Your chips and guac, steak and spicy corn always find a way to melt my heart.
But, as a communicator, what really ignites my desire for Chipotle (all day everyday) is how well the E.coli outbreak crisis was and still is being handled.
Some PR pros criticized Chipotle Mexican Grill’s chief financial officer, Jack Hartung, for being defensive when the E.coli outbreak crisis first struck the media in late October 2015. The CFO, Hartung, stated “the media likes to write sensational headlines, we can probably see when somebody sneezes that they’re going to say, ‘Ah, it’s E. coli from Chipotle’ for a little bit of time,” according to this PR Daily article.
For critics and customers, this made it hard for them to decide if Chipotle’s corporate department really cared for its customers and their well-being. For them, it seemed like the fast food chain was blaming its outbreak on innocent institutions, such as the media and the Center for Disease Control and Prevention (CDC).
Sure, Chipotle made some mistakes by not addressing the issue with transparency at first, but the restaurant wins the award for the best guac and the best proactive crisis communications in my book.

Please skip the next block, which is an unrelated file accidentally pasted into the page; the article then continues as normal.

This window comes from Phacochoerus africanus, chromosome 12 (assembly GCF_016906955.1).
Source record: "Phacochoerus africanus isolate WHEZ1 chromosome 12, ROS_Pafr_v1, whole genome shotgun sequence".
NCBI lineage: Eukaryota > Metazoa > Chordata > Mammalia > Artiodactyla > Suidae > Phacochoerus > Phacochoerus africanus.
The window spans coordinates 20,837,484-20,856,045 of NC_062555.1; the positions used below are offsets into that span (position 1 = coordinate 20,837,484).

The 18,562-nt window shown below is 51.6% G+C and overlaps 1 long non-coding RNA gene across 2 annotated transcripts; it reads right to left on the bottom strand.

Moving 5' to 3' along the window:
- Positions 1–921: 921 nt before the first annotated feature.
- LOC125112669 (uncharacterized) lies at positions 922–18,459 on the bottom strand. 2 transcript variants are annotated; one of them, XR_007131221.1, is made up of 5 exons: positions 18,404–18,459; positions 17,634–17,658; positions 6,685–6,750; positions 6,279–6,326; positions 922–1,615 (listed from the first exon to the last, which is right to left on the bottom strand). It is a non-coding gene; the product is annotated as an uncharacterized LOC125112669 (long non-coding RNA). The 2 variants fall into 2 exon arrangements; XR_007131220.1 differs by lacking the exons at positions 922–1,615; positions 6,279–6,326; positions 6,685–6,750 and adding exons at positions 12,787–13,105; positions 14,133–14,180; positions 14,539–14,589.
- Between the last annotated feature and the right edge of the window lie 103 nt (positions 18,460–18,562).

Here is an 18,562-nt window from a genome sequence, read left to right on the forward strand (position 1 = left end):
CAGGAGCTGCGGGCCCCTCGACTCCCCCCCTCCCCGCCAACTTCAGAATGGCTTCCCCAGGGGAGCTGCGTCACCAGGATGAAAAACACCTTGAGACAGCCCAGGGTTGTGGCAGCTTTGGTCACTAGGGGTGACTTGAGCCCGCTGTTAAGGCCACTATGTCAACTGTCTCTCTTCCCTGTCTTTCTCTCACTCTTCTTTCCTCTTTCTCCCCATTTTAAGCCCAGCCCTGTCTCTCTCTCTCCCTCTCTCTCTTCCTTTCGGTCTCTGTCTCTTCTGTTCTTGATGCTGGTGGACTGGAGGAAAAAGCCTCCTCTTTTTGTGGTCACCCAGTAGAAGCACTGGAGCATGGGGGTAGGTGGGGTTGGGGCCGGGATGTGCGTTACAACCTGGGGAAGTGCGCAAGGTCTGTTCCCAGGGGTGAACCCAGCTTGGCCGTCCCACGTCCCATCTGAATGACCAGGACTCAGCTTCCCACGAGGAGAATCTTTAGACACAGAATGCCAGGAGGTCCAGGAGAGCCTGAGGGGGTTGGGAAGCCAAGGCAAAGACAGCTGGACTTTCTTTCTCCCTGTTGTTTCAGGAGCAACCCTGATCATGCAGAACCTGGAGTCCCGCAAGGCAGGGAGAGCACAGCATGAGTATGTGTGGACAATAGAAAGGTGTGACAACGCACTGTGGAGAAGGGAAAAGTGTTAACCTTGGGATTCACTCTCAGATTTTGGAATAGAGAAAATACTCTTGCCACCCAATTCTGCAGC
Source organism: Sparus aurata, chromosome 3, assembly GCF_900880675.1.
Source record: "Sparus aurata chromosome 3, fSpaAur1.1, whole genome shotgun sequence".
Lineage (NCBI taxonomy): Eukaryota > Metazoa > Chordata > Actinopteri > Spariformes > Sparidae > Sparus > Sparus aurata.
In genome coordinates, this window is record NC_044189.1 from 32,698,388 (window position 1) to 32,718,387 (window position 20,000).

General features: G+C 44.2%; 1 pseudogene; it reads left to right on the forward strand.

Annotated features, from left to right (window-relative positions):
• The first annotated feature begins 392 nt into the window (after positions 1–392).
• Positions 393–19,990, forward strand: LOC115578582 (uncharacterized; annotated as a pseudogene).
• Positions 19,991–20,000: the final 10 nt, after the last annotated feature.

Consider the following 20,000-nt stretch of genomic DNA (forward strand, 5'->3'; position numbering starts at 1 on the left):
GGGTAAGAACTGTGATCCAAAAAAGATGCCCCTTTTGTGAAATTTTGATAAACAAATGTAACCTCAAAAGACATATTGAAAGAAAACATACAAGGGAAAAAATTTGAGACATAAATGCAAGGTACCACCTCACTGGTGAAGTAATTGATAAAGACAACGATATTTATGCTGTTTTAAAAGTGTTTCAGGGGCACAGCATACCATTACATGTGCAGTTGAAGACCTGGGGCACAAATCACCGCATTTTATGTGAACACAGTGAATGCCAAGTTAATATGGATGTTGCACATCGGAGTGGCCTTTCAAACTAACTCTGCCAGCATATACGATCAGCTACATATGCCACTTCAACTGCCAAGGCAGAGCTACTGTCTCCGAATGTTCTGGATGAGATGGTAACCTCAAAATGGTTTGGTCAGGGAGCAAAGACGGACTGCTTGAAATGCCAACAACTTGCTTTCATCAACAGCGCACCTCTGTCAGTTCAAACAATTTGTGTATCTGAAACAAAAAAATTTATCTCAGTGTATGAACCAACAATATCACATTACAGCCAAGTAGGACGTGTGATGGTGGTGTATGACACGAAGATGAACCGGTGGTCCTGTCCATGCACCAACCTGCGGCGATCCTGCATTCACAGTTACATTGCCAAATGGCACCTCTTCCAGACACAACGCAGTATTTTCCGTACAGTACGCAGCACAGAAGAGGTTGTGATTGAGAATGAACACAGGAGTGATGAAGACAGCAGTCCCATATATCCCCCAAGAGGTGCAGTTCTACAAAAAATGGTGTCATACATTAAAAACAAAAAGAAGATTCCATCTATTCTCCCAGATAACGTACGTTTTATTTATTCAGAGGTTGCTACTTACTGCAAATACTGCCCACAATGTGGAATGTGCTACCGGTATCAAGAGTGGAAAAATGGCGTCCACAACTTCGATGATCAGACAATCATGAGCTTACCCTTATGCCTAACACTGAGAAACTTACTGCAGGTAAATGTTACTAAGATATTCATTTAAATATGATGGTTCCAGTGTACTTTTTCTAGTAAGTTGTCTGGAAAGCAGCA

Chipotle learned their lesson.
Co-chief executive officer, Steve Ells, released a statement just shortly after the New Year emphasizing
anyone becoming ill eating at Chipotle is completely unacceptable to me and I am deeply sorry. As a result, we are committed to becoming known as the leader in food safety, just as we are known for using the very best ingredients in a fast food setting.
As if this sweet apology letter after a bad breakup didn’t change your mood, the Mexican grill restaurant also released statistics on its website by not shying away from the shocking number of E.coli outbreak, Salmonella and Norovirus cases due to its contaminated food.
Chipotle’s brand managers live-tweeted the company’s food safety meeting just last Monday, on February 8. They discussed the new tomatoes dicing protocol, tasting and shipment process that will be established to reduce risks of outbreaks. The directors also implemented a paid sick leave program as an incentive for sick employees to follow company policies and reduce contamination exposure. Because Chipotle closed down all U.S locations for lunch rush, the fast food chain had a free burrito coupon available on its website if you texted ‘raincheck’ to the number provided.
Talk about transparency!
Chipotle did it again. The company’s communications management proactively and reactively exemplified how any company, whether in the restaurant industry or not, should respond under crisis.
A passionate PR student and guac lover.
P.S. Thanks for my free burrito.
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